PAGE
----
Toward the end of adolescence, teens shift to becoming more responsible for their disease management and adopting a more logical adult thinking processes, Dr. Blythe said. In these patients, stress that alcohol consumption could interfere with arthritis medications rather than simply forbidding its use because they are too young. Some older teens have negative body image due to scars, obesity, delayed puberty, and physical disability. “They may have less social opportunities with their peers, feel excluded, or even harassed. It’s important to screen for these issues,” Dr. Blythe said.
The Importance of Safe Sex
Although sexual intercourse rates among U.S. teenagers did not change in the last decade, remaining at 47.4%, many adolescents do not use condoms or birth control, Dr. Blythe said. Studies show that teens with rheumatic diseases also become sexually active despite body image issues or even physical challenges like pain during intercourse. Teens may not speak openly about their sexual behaviors out of fear of recrimination or embarrassment, Dr. Blythe noted. “You have to go with the flow in order to find out what their risky behaviors are,” she said. Approach the subject by stressing that the goal is to be healthy, not because sex is wrong. Oral sex is more common than coital sex among teens, Dr. Blythe said. Adolescents may engage in oral or anal sex to avoid pregnancy, so screen for chlamydia, gonorrhea, or trichomoniasis.
Pediatric rheumatologists, pressed for time with a high patient load, often don’t screen for alcohol use or sexual activity, Dr. Blythe said. They may be underestimating risk among these patients or not feel that they are the appropriate clinician to address sex, she said.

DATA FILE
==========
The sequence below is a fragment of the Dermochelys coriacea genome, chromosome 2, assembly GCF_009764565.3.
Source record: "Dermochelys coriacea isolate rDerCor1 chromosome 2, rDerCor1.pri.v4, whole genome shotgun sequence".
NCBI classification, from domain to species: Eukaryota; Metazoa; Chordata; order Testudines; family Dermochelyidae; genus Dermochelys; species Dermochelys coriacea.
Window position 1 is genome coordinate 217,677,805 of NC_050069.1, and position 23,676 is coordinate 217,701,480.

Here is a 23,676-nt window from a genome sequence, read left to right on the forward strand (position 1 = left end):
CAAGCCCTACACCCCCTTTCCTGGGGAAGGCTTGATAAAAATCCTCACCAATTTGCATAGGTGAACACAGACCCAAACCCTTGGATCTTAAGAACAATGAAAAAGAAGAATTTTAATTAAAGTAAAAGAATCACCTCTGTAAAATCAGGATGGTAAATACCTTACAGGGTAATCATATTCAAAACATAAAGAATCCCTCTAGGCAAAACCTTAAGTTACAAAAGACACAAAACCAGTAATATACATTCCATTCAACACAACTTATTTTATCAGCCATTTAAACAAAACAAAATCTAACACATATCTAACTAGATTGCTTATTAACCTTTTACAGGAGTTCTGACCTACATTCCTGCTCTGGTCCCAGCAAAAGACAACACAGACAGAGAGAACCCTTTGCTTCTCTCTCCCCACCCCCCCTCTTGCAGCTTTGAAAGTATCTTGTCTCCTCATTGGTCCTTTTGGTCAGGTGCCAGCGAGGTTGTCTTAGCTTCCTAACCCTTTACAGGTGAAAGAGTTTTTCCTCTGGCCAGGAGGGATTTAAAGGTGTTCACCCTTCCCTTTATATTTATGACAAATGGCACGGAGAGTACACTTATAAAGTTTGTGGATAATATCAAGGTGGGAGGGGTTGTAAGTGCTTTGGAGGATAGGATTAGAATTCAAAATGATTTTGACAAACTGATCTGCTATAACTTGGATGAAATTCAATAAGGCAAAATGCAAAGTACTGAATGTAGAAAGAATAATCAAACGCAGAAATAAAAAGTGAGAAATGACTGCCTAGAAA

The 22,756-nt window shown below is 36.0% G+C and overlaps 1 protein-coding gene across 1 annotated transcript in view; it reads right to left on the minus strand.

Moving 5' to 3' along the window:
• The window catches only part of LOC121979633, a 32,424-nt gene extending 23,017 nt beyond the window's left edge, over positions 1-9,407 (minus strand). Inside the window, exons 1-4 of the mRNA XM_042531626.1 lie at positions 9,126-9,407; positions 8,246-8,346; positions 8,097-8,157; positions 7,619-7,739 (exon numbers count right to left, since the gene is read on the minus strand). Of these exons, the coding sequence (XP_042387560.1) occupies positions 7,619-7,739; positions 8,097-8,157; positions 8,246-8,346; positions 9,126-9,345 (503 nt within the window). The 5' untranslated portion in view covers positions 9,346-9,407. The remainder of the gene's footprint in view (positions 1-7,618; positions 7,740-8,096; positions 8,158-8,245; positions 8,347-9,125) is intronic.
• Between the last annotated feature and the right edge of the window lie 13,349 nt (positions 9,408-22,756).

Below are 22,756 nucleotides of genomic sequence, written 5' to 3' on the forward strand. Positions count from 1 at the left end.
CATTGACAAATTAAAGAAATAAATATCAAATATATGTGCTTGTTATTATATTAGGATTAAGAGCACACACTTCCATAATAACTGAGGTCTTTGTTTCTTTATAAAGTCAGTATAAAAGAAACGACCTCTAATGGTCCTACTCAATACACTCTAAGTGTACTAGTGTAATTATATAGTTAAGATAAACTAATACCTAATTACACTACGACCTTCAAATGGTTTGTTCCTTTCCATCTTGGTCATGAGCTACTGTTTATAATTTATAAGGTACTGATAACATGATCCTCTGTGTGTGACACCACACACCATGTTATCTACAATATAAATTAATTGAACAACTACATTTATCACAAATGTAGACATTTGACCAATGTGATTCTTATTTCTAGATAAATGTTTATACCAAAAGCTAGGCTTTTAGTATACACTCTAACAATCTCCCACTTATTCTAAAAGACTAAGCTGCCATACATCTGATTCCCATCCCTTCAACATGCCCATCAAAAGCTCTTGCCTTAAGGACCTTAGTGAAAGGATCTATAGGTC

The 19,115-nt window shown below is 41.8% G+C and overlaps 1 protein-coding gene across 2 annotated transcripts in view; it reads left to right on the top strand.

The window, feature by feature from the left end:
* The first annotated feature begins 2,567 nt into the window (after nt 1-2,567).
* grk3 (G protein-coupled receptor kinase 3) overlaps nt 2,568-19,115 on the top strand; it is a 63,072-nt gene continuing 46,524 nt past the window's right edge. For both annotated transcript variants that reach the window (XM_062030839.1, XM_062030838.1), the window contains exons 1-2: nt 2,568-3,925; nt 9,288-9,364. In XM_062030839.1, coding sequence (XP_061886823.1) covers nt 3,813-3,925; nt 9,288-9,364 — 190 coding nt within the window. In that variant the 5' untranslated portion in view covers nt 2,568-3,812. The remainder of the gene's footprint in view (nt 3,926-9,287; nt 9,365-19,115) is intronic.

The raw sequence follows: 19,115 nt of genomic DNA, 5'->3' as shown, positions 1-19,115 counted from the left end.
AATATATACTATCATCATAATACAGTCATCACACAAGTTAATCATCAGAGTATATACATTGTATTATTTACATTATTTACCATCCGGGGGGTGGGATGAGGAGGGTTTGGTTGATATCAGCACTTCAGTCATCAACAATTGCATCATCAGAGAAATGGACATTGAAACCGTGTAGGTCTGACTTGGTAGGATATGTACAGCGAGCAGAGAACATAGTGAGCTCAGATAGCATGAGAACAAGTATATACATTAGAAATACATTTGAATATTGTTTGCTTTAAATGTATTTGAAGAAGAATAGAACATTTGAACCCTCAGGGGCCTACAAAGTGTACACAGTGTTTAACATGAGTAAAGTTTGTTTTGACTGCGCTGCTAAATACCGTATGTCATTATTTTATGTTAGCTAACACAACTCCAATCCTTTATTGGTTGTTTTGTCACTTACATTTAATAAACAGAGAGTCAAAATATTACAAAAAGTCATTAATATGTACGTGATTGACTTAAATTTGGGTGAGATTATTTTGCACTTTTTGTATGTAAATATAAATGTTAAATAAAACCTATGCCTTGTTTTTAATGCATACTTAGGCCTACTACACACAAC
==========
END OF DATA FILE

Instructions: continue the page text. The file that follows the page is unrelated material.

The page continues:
However, rheumatologists often are these patients’ only providers of care, said Paige Hertweck, MD, chief of gynecologic surgery at Kosair Children’s Hospital in Louisville, Ky. Because of the unique health risks associated with pregnancy for this patient group, pediatric rheumatologists should discuss contraception and sexual behaviors, she said. About 40% of juvenile rheumatoid arthritis patients are on methotrexate, which is contraindicated with pregnancy, she noted. Other commonly prescribed drugs like leflunomide, thalidomide, and cyclophosphamide also carry serious risks for fetuses. “For girls with lupus who have an increased risk of complications during pregnancy, you probably need to consider contraception almost mandatory,” she said.
Condoms, although effective at preventing pregnancy and sexually transmitted infections (STIs), are not adequate for adolescents, who may need contraception that requires less compliance, Dr. Hertweck said. Preferable methods for these patients include intrauterine devices, including copper and low-dose progestin-releasing models; Depo-Medrol acetate injections, which may affect bone mineral density long term; or progestin-only implants, which may cause breakthrough bleeding that may alarm adolescents.